Honestly, I’m not sure anyone cares to hear birth stories besides moms deep in the throes of pregnancy furiously googling things you absolutely should not google late at night while your partner sleeps comfortably and soundly besides you because they in fact are NOT a beached whale that can’t roll over (just me? ok cool). Here I am though, sharing that exact thing, so if you’re reading this now buckle up it’s going to be a bumpy ride – ha, bumps. Like baby bumps. You get it.. (I’m sorry I’m like this.)
I learned a lot from reading other women’s birth stories, the good the bad and the ugly. As a first time mom I wanted to absorb as much information as I could about what I was getting into so that when the day came I could be mentally prepared. With that said, internet, here is my story about the day our twins joined us.
By the time the day came I had gained a nice 60 pounds, I was riddled with stretchmarks and it was mid-July. I had already been through months of constant vomiting to the point where I was medicated for the remainder of my pregnancy, I could hardly put one foot in front of the other, I had raging heartburn, carpal tunnel in my fingers and my feet were so swollen that I requested daily foot baths from my loving husband. (The translation for that is I sat on the back porch in a lawn chair with my feet in a tupperware that he filled lovingly with hose water – it was glorious).
Around 10 at night I went to step into bed and I felt it and knew exactly what it was. My water breaking. The sheer volume of times I had heard “trust me when your water breaks it isn’t anything like the movies, it’s very gradual and not dramatic at all” was bananas – and could NOT HAVE BEEN MORE WRONG. Without getting graphic, there was a mop needed before leaving for the hospital… so.
We, like the cliche we had by then become, drove very fast to the hospital in a weird dream state not really understanding what was about to happen. I was Group Strep Positive, and to this day my only understanding of it is that once your water breaks and you go to the hospital you can’t leave and they give you antibiotics. It does not, as I had to frequently remind myself, have anything to do with your throat. I had to spend a really strange amount of time trying to convince nurses that my water had in fact broken and that I was in labour. They seemed skeptical. I had to spend another strange amount of time trying to explain why I wouldn’t be taking a nap and “sleeping it off” until morning because I had contractions rolling every 4-5 minutes. No explanation I read did any justice for what a contraction feels like. All I can say is it sucks, it feels very bad and say yes to the laughing gas.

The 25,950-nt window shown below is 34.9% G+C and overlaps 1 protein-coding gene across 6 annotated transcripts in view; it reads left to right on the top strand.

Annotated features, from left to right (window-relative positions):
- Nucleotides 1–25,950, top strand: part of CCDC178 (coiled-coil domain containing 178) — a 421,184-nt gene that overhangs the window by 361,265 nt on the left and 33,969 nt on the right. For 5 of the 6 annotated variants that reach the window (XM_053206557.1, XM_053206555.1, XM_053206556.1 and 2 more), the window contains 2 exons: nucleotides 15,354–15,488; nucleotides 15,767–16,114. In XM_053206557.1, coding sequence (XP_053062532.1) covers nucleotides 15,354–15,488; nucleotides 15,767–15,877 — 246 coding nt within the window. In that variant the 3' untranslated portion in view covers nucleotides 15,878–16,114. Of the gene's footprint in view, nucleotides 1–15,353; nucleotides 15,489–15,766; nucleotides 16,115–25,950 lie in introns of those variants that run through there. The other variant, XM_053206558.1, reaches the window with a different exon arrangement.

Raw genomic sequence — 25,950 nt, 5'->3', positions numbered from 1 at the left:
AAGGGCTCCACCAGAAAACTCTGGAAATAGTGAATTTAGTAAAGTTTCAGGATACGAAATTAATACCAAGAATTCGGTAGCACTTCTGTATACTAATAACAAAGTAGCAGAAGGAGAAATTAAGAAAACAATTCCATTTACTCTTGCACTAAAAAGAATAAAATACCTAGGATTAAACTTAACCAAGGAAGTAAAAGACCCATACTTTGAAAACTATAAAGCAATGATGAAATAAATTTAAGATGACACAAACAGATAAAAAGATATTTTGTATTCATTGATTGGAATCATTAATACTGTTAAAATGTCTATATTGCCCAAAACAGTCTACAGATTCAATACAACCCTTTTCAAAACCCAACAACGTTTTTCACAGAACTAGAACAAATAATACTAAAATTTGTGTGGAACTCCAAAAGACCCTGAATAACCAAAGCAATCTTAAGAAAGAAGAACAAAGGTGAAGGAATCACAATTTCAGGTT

Because I was having twins they had to be constantly monitored which meant I had to lay in bed pretty much the entire time – honestly I could hardly move anyway so it really impacted me very little. My pregnancy was split care between an OB and a Midwifery (Insert here my 800 page love story for midwives and how I believe every woman should have one during pregnancy and birth) so I had someone with me through virtually every contraction from beginning to end, which ultimately meant there were a whole lot of people that had to put up with my delirious, gassed up, making inappropriate jokes at even more inappropriate times, for about 15 hours. Lucky them. For example: When I was told the anesthesiologist who would be administering my epidural would be late arriving because there was a trauma he needed to attend to, I high fived the nurse that I was not considered a trauma. I’m told it was weirdly received. I finally did get my epidural when I was 8cm dilated and to say it was heavenly would be an understatement. I was nervous about epidurals.. I had read all the scary stories. Side note: they don’t give you a huge amount of choice epidural wise with twins if you’re delivering “naturally”. I mean they do, but they “HIGHLY ADVISE” you get an epidural. I’m obedient & it was delightful.
I actively pushed for 2 hours – which in labour time is about 15 minutes and also simultaneously an eternity. The interesting thing about pushing babies, probably especially with an epidural I imagine, is you have no idea how much effort you’re exerting until it’s over. It took several hours for me to be able to even get out of bed without virtually collapsing. Maximum effort for 15 hours + 4 glasses of apple juice is a lopsided equation, I guess.
Our two beautiful boys were born 7 minutes apart. With a bit of jaundice and some low blood sugar (same) they stayed in the NICU 48 hours for monitoring and then they came home with us when I was discharged – total I was in the hospital for about 3 days.
My belly will never look the same & I’ll probably always pee a little when I sneeze, or jog lightly, or laugh too hard…etc…but I can honestly say it was truly worth it.